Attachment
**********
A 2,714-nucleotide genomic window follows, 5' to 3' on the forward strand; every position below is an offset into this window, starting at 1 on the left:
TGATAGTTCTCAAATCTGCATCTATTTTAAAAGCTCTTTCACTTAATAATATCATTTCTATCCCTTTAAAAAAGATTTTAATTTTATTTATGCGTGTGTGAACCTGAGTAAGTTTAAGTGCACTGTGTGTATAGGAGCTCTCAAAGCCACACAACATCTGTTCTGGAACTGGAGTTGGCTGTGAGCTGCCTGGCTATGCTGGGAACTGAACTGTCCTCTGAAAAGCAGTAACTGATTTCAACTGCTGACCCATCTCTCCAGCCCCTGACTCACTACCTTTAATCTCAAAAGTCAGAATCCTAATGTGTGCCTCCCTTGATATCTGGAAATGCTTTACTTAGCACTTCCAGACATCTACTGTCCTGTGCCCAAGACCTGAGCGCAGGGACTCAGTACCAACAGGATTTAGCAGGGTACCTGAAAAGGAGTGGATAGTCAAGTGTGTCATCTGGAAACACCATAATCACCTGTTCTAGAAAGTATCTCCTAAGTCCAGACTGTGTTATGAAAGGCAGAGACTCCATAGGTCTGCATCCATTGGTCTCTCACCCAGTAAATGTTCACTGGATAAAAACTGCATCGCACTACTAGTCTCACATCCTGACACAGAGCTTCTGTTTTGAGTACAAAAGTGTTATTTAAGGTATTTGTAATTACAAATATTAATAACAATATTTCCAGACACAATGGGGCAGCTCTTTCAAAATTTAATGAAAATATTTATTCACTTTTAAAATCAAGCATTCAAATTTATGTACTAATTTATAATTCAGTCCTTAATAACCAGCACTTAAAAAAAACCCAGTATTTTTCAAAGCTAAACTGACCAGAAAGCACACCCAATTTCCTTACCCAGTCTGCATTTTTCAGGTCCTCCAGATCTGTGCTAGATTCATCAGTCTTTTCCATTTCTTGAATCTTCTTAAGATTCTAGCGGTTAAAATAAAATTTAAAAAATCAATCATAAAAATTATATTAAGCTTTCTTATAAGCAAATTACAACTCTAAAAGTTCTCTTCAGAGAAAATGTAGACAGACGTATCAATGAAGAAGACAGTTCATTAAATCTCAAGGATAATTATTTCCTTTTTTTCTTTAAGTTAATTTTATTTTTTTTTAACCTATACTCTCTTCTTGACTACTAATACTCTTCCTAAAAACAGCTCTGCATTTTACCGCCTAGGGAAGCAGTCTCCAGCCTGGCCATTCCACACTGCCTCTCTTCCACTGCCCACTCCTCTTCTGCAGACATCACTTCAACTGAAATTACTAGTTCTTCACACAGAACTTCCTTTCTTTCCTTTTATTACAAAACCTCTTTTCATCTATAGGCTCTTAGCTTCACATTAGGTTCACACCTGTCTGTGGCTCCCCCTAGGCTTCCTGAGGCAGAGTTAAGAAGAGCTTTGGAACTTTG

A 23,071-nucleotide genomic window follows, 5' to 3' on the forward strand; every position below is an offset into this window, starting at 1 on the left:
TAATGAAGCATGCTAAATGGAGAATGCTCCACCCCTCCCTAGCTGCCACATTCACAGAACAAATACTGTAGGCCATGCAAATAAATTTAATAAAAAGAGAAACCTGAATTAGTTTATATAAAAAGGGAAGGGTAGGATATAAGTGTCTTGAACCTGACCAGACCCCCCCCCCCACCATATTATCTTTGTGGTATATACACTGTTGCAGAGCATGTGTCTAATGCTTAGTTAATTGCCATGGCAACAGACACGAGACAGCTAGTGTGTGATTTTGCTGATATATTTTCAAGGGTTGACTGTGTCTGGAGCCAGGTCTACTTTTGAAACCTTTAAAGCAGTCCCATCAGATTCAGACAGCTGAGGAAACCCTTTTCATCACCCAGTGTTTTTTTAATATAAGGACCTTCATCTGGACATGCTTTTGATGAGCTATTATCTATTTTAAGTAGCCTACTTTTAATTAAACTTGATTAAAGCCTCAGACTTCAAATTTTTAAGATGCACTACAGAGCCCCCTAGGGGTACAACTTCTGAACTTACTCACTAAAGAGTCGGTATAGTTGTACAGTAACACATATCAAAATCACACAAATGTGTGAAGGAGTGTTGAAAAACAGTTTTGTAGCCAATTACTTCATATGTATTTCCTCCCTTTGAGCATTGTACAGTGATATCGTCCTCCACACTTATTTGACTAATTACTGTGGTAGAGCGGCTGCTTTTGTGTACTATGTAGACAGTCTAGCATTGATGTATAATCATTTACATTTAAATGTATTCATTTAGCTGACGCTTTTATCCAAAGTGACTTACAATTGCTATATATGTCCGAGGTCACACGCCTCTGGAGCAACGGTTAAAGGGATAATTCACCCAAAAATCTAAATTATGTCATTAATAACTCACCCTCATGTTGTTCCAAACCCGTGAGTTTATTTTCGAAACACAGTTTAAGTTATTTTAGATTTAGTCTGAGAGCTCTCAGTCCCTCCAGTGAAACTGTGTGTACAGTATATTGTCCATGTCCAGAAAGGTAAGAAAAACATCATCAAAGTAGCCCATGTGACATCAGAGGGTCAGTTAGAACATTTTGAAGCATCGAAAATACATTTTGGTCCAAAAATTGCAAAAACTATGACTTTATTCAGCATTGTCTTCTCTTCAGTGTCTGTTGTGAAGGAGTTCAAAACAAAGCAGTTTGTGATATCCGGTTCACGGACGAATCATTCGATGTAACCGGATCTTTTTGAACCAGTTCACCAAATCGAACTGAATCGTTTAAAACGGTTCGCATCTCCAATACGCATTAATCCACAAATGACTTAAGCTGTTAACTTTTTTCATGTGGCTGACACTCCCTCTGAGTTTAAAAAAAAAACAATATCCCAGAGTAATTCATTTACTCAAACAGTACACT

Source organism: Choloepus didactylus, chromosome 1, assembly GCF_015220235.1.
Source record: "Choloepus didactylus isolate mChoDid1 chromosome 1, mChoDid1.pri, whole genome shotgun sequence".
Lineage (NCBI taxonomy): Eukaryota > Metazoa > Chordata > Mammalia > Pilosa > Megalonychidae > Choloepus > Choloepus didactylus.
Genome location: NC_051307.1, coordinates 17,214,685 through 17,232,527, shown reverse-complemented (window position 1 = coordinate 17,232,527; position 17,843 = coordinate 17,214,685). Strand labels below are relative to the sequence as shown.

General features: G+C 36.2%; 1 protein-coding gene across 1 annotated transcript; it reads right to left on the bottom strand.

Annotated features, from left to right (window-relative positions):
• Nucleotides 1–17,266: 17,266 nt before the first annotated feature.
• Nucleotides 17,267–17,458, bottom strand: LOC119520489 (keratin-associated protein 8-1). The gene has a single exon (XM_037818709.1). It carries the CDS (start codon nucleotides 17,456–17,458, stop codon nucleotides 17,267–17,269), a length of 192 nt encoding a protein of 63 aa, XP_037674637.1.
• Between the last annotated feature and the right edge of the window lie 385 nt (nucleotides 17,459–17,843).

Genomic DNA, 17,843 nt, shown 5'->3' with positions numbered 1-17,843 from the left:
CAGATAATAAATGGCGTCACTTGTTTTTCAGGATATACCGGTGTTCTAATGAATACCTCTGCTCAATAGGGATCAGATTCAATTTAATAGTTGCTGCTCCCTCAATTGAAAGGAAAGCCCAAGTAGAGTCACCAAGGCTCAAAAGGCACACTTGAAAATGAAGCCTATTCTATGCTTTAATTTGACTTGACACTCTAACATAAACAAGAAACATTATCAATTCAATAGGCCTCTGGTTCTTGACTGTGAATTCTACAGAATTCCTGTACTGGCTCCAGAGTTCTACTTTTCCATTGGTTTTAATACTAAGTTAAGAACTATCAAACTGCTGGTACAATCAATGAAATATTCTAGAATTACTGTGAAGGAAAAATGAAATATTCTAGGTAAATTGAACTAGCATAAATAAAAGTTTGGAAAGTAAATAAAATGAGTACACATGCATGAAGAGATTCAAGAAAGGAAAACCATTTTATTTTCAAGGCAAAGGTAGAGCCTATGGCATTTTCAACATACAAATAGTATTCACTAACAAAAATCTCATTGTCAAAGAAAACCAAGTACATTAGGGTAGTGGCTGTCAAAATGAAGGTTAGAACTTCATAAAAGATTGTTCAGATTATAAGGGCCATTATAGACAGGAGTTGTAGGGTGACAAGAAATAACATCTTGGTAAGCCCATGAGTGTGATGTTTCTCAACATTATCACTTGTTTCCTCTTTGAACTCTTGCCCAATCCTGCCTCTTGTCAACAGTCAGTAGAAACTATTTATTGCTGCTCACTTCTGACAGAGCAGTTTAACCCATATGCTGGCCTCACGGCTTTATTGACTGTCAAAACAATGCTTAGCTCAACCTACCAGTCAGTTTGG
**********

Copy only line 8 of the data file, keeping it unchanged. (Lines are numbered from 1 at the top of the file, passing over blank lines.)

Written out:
Genome location: NC_051307.1, coordinates 17,214,685 through 17,232,527, shown reverse-complemented (window position 1 = coordinate 17,232,527; position 17,843 = coordinate 17,214,685). Strand labels below are relative to the sequence as shown.